We all have unique talents. Whether playing a musical instrument, drawing, painting, writing, cooking, or sewing, we all have gifts to share. If you choose this gift, you can provide a few items to get them started, like watercolor paper and paintbrushes for the kid who wants to paint or measuring spoons for the child who yearns to bake.

8. Purchase a Membership to a Museum or Science Center

Memberships are the gifts that keep on giving. If you live near a museum or science center, purchase a yearly membership so you can visit multiple times throughout the year.

9. One-On-One Cards: Giving the Gift of Quality Time

If you aren’t sure what to give to a child who has everything, give the gift of quality time. Find twelve envelopes and write the name of each month on them. Then write a letter asking your kid how they might like to spend time with you.

As parents, we often think of extravagant outings like going to dinner or the movies when our kids might want to snuggle into their pajamas to read bedtime stories or set aside time to play their favorite board game. 

Again, you don’t have to make this a super expensive present full of plush experiences. You can choose small things like taking a late-night walk to look at Christmas lights or catching fireflies together in the spring.

Write down how you’d like to spend time together and place each idea inside an envelope. These cards are an excellent way for kids to get involved in the gifting experience, and it’s a non-toy gift list they’ll love!

10. “Break the Rules” Cards

When we think of fun gifts for kids, we often think about physical objects, but there is nothing they love more than changing or breaking household rules. 

So this year, give them free passes to break the rules. Maybe your kids want to stay up past bedtime, eat cookies before dinner, or sleep in the living room. Write down a few ways they can break the rules. Then let them choose which day or night to turn in the card.

11. “You Choose” Cards

At least once a week, my husband asks my kids what they want us to make for dinner. Sometimes the kids choose something we consider healthy, and sometimes they pick grilled cheese or breakfast for dinner. For this gift, grab a bunch of cards or sticky notes and write down meals, desserts, restaurants, and events the kids can choose.

Here are a few examples:

  • Choose tonight’s meal
  • Choose a restaurant
  • Choose dessert
  • Choose an after-dinner activity
  • Choose breakfast

12. Create A Storybook Together

When my oldest son was just a toddler, we began writing stories together. I would write the story’s first sentence, and he would tell me what to write next. Here’s an example.

I’d say, “One night, a big, hairy monster woke up from a long slumber and went to the refrigerator for a snack.”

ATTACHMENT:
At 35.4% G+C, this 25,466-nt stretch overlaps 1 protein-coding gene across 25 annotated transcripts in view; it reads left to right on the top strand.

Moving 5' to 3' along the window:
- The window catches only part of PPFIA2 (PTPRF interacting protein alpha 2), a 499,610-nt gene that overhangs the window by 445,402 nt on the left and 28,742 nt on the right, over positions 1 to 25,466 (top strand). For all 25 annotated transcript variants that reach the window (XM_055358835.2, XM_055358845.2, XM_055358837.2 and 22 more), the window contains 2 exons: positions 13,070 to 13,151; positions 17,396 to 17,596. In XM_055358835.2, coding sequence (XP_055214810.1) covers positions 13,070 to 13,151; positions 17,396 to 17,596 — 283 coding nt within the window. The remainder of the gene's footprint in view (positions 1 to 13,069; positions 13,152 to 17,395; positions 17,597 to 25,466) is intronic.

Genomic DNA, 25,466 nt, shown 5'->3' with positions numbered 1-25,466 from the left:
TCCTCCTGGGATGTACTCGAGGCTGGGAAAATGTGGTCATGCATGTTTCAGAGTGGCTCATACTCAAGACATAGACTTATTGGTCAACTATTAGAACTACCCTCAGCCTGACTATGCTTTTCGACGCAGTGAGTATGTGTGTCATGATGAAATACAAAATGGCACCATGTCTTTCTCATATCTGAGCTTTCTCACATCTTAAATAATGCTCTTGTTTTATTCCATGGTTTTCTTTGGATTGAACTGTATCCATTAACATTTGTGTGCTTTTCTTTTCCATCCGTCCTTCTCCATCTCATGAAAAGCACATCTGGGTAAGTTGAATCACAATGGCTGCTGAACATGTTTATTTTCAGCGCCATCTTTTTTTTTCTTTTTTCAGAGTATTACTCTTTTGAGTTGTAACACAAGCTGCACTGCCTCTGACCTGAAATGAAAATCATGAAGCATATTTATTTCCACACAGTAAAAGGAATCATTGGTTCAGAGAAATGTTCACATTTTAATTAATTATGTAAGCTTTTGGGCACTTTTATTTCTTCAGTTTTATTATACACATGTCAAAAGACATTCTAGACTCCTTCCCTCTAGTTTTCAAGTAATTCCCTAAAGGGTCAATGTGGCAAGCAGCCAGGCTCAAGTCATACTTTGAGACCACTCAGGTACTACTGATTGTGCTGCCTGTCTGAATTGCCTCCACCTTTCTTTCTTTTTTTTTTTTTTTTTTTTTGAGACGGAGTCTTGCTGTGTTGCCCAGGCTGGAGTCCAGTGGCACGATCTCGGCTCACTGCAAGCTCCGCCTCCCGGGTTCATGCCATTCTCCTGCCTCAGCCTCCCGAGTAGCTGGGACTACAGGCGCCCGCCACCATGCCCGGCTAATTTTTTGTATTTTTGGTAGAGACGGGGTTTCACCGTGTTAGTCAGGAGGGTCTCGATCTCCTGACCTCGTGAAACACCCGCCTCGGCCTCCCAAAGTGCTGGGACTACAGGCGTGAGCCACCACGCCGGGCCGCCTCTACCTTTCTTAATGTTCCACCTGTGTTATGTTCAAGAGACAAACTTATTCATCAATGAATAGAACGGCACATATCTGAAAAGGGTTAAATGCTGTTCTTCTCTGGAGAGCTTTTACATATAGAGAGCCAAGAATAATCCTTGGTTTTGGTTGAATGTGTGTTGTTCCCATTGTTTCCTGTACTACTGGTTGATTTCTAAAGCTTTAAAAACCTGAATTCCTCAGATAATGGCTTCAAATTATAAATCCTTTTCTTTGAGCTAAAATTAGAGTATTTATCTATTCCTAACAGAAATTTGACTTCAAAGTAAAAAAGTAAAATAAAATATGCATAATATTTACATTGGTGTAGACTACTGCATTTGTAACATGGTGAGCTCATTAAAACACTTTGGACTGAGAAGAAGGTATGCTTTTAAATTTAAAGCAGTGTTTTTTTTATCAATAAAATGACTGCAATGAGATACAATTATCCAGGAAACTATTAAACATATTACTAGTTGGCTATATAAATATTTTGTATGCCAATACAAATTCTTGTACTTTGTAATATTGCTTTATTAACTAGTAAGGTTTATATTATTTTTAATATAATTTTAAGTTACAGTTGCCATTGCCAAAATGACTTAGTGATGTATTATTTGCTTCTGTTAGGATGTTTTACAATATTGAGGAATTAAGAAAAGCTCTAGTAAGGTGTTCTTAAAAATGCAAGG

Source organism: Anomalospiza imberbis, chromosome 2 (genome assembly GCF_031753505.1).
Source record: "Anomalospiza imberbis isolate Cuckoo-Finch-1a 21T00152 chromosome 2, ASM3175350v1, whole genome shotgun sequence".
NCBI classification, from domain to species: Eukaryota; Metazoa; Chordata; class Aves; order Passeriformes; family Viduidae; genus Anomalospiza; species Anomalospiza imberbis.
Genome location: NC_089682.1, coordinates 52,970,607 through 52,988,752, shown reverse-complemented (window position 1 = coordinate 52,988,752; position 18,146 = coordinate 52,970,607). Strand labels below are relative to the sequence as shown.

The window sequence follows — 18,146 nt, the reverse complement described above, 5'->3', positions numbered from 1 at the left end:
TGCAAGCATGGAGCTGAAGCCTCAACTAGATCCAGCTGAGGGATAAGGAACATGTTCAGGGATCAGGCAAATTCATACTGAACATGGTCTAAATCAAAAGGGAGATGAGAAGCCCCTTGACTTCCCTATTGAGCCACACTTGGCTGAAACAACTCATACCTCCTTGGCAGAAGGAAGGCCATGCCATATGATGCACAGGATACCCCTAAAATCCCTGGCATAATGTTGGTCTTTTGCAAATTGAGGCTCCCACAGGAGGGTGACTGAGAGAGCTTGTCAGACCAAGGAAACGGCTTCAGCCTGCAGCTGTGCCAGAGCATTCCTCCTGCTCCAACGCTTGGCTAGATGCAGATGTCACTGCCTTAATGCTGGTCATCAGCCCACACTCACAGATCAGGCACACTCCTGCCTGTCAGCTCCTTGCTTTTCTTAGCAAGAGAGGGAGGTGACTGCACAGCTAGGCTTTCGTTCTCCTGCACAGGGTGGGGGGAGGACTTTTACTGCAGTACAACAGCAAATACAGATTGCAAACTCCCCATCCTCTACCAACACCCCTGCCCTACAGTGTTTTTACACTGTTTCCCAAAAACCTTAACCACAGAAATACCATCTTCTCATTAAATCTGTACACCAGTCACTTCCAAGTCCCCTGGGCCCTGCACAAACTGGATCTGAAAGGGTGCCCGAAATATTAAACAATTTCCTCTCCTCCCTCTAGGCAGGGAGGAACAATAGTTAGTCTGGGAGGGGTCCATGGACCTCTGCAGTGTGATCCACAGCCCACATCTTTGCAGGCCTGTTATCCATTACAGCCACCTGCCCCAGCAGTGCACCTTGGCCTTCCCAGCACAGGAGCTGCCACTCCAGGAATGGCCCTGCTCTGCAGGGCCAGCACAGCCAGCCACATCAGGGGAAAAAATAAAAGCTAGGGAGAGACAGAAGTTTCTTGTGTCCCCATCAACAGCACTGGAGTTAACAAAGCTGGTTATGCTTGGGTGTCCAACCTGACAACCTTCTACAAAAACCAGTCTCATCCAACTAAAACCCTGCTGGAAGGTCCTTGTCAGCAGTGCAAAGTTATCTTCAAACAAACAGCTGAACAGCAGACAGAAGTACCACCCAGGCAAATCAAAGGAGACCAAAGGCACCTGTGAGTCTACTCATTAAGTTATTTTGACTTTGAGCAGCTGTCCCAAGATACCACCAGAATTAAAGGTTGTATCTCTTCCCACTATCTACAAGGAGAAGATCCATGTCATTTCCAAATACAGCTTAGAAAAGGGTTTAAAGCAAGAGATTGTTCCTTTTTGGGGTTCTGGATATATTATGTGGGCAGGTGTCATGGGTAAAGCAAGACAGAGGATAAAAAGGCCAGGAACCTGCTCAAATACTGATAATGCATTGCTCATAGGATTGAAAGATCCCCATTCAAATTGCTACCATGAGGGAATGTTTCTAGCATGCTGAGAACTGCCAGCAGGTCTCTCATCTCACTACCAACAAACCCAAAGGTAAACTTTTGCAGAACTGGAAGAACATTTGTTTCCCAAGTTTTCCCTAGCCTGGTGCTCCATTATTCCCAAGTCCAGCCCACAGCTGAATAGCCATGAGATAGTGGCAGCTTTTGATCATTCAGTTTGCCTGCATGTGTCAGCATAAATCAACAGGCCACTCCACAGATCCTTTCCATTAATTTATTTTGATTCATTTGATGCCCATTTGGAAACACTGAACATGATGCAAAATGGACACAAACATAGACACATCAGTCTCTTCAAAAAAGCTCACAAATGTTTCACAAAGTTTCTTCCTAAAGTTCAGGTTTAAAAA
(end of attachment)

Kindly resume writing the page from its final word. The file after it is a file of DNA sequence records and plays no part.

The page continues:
Then my son would say, “Inside the fridge, he found a set of jiggly eyeballs.”

We would continue this way for nearly an hour, adding line after line of random ideas and thoughts that came together to create wildly creative stories. Writing together is a great way to get close, spend time together, and giggle.

For this gift, you need a note about storytelling, a pad of paper, and a pencil. Before you wrap, choose the first line for your story.

13. Journals & Letters

If you aren’t a fan of storytelling, you can provide the gift of journaling. When my kids were little, I began writing them letters about the things they liked and disliked. 

I didn’t spend time perfecting every sentence or double-checking my grammar. Instead, I wrote from the heart to tell my boys how much I love them. 

If you’ve never kept a journal for your children, now might be the best time to start one. You can include stories about them or even stories about yourself when you were their age.

You can bundle these letters for your kids or give them one heartfelt letter to express your affection.

14. Give Them the Gift of Something Unexpected

A few weeks ago, I took my kids to Dunkin Donuts before school. It wasn’t an expensive trip or super pricey, but it made me realize that simple pleasures like waking my kids before school and eating sugary breakfast make life worth living.

When you have everything, sometimes you need reminders that everyday moments are more important than shelves full of toys.

If you aren’t sure what your child will enjoy, provide them with a few envelopes full of small surprises. Let them know any time they turn in an envelope. A surprise will be waiting for them.

15. Buy the Ultimate Gift

Some gifts have more wow factors than others. While most of the gifts on this list are inexpensive, this one might cost you a little more. Does your child love amusement parks, escape rooms, indoor rock climbing, or dream of indoor skydiving?

If so, you can go all out and buy them tickets to a memorable adventure. If possible, look for something fun the whole family can do together.